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The difference between transferring your property and putting your property into Trust

People often want to transfer their properties into the names of their children as they get older, thinking it will create ease of administration upon death, but there are other things that need to be considered.

If you were to transfer the property directly to your children, you need to be comfortable with your property no longer being owned by you. It will be your children’s asset and treated as such in the event of divorce proceedings or in any financial assessments such as for means-tested benefits. This could result in your house being considered a matrimonial asset and for someone who is no longer a family member to have a controlling interest in the property. It could prevent your children from accessing means-tested benefits, and it can be considered in the event of bankruptcy.

Another alternative is putting your property into an asset protection trust. You can appoint yourself and your children as trustees, meaning you can all control what happens to the property. Like transferring the property outright, it will create ease of administration as to sell the property upon the death of a trustee, and you will only need to provide a death certificate rather than obtain a Grant of Probate. The property will also not be considered as belonging to anyone as an ‘asset’ and therefore is protected in the event of divorce or bankruptcy.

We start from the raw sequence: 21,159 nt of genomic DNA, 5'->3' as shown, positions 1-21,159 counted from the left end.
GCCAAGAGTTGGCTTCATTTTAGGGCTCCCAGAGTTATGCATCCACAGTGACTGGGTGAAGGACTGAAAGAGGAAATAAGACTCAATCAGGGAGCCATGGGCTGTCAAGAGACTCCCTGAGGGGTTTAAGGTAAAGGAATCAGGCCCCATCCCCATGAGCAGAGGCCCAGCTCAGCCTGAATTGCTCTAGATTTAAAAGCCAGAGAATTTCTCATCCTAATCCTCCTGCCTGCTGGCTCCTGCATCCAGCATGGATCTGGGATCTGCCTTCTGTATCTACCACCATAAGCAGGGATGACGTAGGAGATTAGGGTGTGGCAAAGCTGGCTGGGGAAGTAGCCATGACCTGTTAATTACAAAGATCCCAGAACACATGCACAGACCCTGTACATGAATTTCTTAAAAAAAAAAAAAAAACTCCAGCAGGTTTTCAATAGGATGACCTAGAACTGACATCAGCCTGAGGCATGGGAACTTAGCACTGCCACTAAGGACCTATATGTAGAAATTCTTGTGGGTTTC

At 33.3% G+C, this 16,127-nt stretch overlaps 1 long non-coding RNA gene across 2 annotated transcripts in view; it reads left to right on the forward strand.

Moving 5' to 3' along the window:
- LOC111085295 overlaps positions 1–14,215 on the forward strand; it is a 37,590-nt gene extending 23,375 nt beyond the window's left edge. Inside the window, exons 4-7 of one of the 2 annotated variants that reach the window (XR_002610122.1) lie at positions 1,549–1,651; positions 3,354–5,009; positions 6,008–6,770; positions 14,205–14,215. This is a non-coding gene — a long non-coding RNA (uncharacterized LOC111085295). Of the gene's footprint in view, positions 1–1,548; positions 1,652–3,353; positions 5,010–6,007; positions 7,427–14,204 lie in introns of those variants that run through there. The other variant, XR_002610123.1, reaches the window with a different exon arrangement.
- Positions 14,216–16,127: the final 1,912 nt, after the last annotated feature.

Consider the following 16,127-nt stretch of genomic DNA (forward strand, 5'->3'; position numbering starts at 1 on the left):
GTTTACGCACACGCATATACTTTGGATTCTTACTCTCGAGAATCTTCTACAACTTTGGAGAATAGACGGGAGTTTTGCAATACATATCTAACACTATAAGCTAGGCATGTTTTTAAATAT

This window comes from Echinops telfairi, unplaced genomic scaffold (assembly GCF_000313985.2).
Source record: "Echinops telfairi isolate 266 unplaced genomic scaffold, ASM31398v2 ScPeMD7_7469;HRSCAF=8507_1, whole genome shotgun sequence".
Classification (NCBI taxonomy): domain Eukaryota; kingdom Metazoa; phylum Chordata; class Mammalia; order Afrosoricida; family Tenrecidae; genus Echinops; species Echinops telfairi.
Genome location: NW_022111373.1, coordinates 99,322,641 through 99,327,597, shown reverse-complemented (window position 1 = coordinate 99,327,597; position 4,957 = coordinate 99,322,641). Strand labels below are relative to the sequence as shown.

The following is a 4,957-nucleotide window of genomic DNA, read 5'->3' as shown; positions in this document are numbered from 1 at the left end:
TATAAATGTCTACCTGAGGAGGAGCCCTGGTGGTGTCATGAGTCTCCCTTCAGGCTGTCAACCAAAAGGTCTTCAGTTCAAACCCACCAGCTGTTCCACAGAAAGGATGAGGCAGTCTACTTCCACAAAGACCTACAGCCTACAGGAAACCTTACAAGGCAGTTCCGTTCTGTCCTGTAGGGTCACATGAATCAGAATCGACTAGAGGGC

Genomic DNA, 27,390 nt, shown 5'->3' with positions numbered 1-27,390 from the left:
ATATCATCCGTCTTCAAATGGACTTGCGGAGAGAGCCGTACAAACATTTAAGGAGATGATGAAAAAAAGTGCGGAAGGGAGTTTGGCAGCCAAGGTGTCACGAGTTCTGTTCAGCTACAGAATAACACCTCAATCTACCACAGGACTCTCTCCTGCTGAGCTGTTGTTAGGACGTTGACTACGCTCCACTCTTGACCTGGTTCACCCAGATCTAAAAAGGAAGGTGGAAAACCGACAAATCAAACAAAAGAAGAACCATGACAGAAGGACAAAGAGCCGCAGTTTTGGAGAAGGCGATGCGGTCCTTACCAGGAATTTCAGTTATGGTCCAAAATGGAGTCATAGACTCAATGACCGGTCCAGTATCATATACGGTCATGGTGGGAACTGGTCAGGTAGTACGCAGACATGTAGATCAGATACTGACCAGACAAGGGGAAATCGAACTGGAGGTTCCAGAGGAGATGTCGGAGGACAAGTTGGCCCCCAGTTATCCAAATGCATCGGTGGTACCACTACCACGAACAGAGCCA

It is important to note that neither of these methods makes the property exempt from inheritance tax, however.

For more information and advice on property transfers and trusts, please contact Erin Dobing on 01429 230 041


About the author

Erin Dobing

Erin joined the firm in July 2022 as a trainee solicitor and is currently working on both private client and conveyancing matters.

TMJ Legal Services

TMJ Legal Services has been helping individuals and businesses since 1986. We offer a range of advice and services. 

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